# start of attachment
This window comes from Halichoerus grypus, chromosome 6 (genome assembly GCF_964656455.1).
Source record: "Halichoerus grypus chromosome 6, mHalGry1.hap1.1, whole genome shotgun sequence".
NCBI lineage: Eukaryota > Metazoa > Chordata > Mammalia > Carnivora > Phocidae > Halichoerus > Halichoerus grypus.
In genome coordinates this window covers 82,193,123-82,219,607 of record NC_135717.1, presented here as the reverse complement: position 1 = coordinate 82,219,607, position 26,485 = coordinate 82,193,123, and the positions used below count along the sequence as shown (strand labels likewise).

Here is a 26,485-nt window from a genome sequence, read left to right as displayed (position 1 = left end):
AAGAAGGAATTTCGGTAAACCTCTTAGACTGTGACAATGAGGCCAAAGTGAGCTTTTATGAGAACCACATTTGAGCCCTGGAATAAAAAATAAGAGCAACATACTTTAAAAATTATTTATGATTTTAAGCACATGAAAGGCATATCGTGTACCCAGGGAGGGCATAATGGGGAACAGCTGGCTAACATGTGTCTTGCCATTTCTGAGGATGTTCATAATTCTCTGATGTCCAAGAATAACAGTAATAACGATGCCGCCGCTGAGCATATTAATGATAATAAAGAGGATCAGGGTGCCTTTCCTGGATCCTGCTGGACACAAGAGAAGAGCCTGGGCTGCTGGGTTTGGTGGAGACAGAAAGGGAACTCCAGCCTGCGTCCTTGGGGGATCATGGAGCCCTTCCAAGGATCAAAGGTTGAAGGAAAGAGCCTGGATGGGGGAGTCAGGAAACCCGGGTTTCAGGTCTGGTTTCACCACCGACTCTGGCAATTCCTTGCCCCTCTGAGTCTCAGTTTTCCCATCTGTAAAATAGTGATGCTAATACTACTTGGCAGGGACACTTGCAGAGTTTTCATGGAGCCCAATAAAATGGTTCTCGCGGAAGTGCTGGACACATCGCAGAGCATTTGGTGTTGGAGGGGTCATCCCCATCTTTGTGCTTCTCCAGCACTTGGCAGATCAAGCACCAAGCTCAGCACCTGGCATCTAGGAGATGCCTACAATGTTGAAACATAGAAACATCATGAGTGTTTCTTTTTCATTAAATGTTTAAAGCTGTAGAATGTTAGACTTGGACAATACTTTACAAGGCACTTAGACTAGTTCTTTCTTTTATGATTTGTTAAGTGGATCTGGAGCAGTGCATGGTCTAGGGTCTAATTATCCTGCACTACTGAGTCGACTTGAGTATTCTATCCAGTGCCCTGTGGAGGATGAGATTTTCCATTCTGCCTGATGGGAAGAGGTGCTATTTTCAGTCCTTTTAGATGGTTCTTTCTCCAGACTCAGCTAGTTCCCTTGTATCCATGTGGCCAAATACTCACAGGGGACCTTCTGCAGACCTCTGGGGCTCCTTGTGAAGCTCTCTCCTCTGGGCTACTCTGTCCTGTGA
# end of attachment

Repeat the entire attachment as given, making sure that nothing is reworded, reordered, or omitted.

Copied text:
This window comes from Halichoerus grypus, chromosome 6 (genome assembly GCF_964656455.1).
Source record: "Halichoerus grypus chromosome 6, mHalGry1.hap1.1, whole genome shotgun sequence".
NCBI lineage: Eukaryota > Metazoa > Chordata > Mammalia > Carnivora > Phocidae > Halichoerus > Halichoerus grypus.
In genome coordinates this window covers 82,193,123-82,219,607 of record NC_135717.1, presented here as the reverse complement: position 1 = coordinate 82,219,607, position 26,485 = coordinate 82,193,123, and the positions used below count along the sequence as shown (strand labels likewise).

Here is a 26,485-nt window from a genome sequence, read left to right as displayed (position 1 = left end):
AAGAAGGAATTTCGGTAAACCTCTTAGACTGTGACAATGAGGCCAAAGTGAGCTTTTATGAGAACCACATTTGAGCCCTGGAATAAAAAATAAGAGCAACATACTTTAAAAATTATTTATGATTTTAAGCACATGAAAGGCATATCGTGTACCCAGGGAGGGCATAATGGGGAACAGCTGGCTAACATGTGTCTTGCCATTTCTGAGGATGTTCATAATTCTCTGATGTCCAAGAATAACAGTAATAACGATGCCGCCGCTGAGCATATTAATGATAATAAAGAGGATCAGGGTGCCTTTCCTGGATCCTGCTGGACACAAGAGAAGAGCCTGGGCTGCTGGGTTTGGTGGAGACAGAAAGGGAACTCCAGCCTGCGTCCTTGGGGGATCATGGAGCCCTTCCAAGGATCAAAGGTTGAAGGAAAGAGCCTGGATGGGGGAGTCAGGAAACCCGGGTTTCAGGTCTGGTTTCACCACCGACTCTGGCAATTCCTTGCCCCTCTGAGTCTCAGTTTTCCCATCTGTAAAATAGTGATGCTAATACTACTTGGCAGGGACACTTGCAGAGTTTTCATGGAGCCCAATAAAATGGTTCTCGCGGAAGTGCTGGACACATCGCAGAGCATTTGGTGTTGGAGGGGTCATCCCCATCTTTGTGCTTCTCCAGCACTTGGCAGATCAAGCACCAAGCTCAGCACCTGGCATCTAGGAGATGCCTACAATGTTGAAACATAGAAACATCATGAGTGTTTCTTTTTCATTAAATGTTTAAAGCTGTAGAATGTTAGACTTGGACAATACTTTACAAGGCACTTAGACTAGTTCTTTCTTTTATGATTTGTTAAGTGGATCTGGAGCAGTGCATGGTCTAGGGTCTAATTATCCTGCACTACTGAGTCGACTTGAGTATTCTATCCAGTGCCCTGTGGAGGATGAGATTTTCCATTCTGCCTGATGGGAAGAGGTGCTATTTTCAGTCCTTTTAGATGGTTCTTTCTCCAGACTCAGCTAGTTCCCTTGTATCCATGTGGCCAAATACTCACAGGGGACCTTCTGCAGACCTCTGGGGCTCCTTGTGAAGCTCTCTCCTCTGGGCTACTCTGTCCTGTGA